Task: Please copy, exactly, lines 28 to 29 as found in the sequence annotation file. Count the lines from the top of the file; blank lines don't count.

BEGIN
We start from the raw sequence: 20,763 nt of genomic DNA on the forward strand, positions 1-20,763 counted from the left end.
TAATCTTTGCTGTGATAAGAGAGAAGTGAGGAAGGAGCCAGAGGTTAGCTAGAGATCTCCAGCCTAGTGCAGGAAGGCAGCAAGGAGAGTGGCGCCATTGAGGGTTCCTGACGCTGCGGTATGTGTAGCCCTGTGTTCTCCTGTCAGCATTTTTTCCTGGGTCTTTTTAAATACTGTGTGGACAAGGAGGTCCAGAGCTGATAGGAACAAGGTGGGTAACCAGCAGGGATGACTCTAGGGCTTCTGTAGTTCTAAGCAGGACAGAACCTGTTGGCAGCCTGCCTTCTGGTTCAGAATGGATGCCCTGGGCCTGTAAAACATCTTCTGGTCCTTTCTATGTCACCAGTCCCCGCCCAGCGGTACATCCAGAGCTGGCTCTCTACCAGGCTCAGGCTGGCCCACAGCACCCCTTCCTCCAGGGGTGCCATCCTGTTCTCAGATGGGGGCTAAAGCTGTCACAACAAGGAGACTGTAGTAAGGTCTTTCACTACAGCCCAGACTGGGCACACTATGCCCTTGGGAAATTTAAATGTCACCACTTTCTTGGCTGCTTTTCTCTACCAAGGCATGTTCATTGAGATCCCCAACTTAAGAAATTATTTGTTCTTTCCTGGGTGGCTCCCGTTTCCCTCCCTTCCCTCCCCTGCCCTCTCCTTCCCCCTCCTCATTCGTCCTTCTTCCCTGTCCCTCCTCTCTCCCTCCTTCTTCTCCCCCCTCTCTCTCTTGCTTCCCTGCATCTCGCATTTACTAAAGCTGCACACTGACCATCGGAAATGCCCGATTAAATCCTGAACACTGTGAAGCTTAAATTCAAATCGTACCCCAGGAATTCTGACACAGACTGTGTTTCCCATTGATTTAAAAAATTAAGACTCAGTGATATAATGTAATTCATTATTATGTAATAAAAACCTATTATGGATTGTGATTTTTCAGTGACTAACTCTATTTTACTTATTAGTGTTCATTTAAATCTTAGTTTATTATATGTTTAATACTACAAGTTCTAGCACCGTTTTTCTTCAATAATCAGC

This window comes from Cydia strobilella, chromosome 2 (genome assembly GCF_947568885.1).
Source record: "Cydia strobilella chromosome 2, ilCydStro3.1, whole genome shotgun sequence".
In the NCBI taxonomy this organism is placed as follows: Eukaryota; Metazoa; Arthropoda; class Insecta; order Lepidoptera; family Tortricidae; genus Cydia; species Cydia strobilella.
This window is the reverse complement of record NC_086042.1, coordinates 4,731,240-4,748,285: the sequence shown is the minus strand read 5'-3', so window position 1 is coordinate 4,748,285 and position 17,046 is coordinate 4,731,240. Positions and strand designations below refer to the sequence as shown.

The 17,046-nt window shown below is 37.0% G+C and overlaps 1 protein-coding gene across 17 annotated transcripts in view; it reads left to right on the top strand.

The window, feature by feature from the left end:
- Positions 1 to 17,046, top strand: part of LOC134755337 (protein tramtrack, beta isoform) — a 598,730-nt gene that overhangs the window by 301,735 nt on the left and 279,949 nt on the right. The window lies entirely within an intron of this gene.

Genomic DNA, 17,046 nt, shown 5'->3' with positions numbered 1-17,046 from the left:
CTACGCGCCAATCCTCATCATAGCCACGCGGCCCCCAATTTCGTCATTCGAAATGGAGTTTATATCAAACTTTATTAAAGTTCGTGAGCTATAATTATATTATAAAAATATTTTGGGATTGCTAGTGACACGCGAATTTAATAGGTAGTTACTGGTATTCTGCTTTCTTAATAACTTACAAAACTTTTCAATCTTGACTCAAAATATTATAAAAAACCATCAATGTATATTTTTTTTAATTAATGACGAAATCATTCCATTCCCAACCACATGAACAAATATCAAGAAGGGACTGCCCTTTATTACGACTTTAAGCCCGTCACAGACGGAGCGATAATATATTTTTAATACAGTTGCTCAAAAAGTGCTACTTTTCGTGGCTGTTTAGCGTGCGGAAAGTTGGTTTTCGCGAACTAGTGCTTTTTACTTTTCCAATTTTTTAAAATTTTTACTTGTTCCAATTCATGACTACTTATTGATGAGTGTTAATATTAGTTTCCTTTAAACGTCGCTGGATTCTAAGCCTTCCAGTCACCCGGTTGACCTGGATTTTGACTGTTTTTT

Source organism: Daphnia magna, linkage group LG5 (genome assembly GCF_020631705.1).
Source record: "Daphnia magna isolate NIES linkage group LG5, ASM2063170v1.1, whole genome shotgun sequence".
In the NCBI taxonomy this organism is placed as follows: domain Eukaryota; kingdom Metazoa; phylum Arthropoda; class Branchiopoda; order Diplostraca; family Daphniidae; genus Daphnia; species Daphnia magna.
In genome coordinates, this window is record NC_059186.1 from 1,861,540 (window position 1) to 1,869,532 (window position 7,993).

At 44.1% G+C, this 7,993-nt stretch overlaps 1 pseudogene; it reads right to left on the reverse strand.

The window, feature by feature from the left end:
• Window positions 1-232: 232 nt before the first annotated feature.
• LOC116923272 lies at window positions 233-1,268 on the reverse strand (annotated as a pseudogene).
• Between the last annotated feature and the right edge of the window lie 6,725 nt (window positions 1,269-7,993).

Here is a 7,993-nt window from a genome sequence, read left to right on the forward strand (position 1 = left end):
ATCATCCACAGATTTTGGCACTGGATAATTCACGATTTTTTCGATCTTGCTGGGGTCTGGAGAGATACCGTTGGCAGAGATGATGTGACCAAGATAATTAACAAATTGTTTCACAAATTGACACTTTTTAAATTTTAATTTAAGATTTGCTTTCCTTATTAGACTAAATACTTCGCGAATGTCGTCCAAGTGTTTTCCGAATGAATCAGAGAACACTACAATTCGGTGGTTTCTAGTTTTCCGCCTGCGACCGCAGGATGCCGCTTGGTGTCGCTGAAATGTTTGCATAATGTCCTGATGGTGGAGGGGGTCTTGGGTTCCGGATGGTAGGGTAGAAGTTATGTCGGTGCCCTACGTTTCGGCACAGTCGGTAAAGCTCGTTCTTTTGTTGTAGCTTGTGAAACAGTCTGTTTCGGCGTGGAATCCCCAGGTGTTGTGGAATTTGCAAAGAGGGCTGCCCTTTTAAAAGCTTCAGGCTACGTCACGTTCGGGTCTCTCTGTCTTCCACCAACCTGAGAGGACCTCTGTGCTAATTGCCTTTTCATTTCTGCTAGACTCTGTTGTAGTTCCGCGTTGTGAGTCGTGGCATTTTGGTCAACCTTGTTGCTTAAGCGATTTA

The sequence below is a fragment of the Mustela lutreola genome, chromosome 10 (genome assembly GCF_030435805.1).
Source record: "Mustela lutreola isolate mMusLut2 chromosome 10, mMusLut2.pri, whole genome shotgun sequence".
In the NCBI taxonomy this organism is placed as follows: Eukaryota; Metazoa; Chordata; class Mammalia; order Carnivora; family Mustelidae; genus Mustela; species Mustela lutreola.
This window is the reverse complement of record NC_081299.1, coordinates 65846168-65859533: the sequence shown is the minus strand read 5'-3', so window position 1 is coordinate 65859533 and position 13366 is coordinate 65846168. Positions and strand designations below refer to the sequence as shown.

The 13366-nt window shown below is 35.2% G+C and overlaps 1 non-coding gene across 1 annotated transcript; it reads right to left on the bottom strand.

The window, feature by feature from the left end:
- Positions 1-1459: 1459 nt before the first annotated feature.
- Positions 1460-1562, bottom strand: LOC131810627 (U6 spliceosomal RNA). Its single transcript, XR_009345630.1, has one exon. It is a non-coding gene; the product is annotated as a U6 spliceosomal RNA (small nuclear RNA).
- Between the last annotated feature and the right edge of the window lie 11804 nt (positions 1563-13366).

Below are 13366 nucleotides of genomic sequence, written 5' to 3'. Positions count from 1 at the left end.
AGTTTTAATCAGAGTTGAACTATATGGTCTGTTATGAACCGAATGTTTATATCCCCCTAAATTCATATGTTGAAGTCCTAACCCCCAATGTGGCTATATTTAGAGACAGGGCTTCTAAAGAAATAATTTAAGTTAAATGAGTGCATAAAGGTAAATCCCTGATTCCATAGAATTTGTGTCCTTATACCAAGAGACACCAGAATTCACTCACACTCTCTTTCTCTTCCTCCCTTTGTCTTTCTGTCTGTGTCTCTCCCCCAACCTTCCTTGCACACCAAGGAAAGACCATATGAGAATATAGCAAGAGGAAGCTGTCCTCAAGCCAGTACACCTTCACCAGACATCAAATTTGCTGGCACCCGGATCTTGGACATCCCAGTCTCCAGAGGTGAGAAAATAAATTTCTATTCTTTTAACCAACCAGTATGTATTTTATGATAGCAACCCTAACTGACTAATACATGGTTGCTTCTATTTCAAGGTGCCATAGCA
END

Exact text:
The window, feature by feature from the left end:
- Positions 1-1459: 1459 nt before the first annotated feature.